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Incorporation – general words insufficient to achieve incorporation of arbitration clause in Centrocon charterparty.

The facts

Maize was shipped partly in bulk and partly in bags from the Argentine to Europe under a Centrocon voyage charterparty.

Bills of lading were issued by the master on behalf of the owners including the negligence clause of the charterparty.

On outturn, the cargo was found to be damaged.

The arbitration clause in the Centrocon charterparty included a three month time bar. The clause referred to disputes arising under this “contract”.

Although some correspondence initiating the arbitration was entered into within three months of discharge of the cargo, action was instituted considerably later by the cargo interests against the shipowners.

The shipowners applied for a stay of the action on the basis that the arbitration clause had been incorporated into the bills of lading.


Brandon J, sitting in Admiralty, refused the stay, holding that the arbitration clause had not been incorporated.

He relied principally on the Njegos which had held that identical words were not sufficient to incorporate an arbitration clause which was not naturally germane to the bills of lading.

Brandon J distinguished the Merak on the basis that there, although the same words were used, the arbitration clause in the charterparty itself expressly contemplated disputes arising under bills of lading.

The Court of Appeal (Lord Denning MR, Phillimore and Cairns LJJ) upheld the judgment of Brandon J.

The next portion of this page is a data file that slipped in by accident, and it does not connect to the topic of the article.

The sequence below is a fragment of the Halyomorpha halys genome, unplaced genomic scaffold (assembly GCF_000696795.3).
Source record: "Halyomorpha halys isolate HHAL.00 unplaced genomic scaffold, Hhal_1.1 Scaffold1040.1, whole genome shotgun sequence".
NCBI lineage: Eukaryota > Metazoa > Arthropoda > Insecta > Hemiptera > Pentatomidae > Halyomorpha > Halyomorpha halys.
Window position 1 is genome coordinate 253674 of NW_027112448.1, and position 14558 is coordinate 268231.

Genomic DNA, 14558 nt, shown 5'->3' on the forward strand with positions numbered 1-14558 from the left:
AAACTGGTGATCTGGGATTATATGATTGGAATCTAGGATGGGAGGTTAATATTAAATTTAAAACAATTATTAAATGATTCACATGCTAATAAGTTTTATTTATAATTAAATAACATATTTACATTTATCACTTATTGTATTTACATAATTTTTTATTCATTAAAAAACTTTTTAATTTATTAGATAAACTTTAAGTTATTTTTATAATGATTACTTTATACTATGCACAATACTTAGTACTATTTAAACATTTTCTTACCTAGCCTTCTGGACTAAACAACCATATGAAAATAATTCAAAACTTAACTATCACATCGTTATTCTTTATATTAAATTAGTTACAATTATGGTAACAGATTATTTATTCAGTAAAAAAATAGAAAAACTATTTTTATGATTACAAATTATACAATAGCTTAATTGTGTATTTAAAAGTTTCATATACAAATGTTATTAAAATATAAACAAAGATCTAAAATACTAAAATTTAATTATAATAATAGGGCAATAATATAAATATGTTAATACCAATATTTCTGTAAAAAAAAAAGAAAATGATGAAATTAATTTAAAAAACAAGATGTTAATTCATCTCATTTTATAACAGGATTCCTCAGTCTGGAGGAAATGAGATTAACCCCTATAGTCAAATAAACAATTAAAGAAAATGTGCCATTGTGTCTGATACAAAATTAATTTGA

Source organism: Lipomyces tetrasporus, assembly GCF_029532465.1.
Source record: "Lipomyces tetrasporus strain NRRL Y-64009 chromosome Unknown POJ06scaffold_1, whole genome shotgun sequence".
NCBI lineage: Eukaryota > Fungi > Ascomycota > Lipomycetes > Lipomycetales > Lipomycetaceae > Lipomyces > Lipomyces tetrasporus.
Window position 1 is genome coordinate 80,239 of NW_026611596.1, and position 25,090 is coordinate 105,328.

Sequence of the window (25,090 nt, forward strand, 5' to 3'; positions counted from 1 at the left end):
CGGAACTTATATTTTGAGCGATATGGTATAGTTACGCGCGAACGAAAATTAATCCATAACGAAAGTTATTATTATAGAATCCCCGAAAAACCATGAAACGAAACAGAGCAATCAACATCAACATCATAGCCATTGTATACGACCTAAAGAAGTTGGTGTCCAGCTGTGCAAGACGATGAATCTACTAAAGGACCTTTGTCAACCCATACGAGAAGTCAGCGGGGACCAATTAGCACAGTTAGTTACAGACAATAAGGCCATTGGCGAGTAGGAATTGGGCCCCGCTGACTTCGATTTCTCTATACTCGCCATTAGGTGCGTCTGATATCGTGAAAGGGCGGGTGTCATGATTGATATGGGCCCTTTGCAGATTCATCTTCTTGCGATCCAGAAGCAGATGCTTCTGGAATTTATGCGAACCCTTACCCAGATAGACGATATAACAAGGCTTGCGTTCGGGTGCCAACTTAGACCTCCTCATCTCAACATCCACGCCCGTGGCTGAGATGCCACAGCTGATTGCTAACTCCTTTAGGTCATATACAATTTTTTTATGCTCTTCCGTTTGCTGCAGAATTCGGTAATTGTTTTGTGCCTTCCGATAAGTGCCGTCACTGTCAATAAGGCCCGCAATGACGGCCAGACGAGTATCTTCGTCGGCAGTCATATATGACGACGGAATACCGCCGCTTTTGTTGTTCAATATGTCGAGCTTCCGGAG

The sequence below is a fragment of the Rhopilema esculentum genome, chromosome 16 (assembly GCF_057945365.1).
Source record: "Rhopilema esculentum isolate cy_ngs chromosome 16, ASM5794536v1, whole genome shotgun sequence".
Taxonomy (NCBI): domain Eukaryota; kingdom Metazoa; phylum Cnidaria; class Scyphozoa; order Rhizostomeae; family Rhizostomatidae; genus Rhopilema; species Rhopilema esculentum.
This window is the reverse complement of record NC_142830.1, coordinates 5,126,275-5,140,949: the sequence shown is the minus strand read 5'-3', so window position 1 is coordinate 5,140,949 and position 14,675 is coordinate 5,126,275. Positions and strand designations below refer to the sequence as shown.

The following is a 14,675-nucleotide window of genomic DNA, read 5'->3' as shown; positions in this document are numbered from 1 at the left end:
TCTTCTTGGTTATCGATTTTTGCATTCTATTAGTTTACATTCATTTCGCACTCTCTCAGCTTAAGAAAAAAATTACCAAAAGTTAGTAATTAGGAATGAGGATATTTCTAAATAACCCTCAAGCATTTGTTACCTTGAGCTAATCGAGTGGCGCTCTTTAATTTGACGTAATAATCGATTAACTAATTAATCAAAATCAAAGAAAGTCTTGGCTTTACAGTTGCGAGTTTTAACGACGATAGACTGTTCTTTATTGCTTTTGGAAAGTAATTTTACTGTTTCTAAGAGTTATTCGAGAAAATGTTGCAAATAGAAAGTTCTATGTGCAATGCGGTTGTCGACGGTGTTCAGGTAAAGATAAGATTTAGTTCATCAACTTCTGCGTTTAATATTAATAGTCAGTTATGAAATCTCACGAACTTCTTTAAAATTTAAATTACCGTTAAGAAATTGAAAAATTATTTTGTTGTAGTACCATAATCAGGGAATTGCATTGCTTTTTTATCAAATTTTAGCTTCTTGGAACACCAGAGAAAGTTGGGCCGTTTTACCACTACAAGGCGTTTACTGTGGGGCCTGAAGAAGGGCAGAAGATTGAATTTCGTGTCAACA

Brandon J quoted extensively from correspondence between the multiple parties which demonstrated an acquiescence by the shipowners in litigation as opposed to arbitration. Based on this correspondence, he intimated that, even if he had not refused the stay on the basis of binding authority, he would have exercised his discretion to refuse such stay.

Anthony Evans appeared for the shipowners while JS Hobhouse appeared for the cargo interests. Counsel for the cargo interests referred to the well known quotation of Lord Dunedin in Atlantic Shipping and Trading Company Ltd v Louis Dreyfus and Co:

“… in these commercial cases it is, I think, of the highest importance that authority should not be disturbed, and if… a certain doctrine has been laid down in former cases and presumably acted on in the framing of other contracts [the court] will not be disposed to alter that doctrine unless… it is clearly wrong.”

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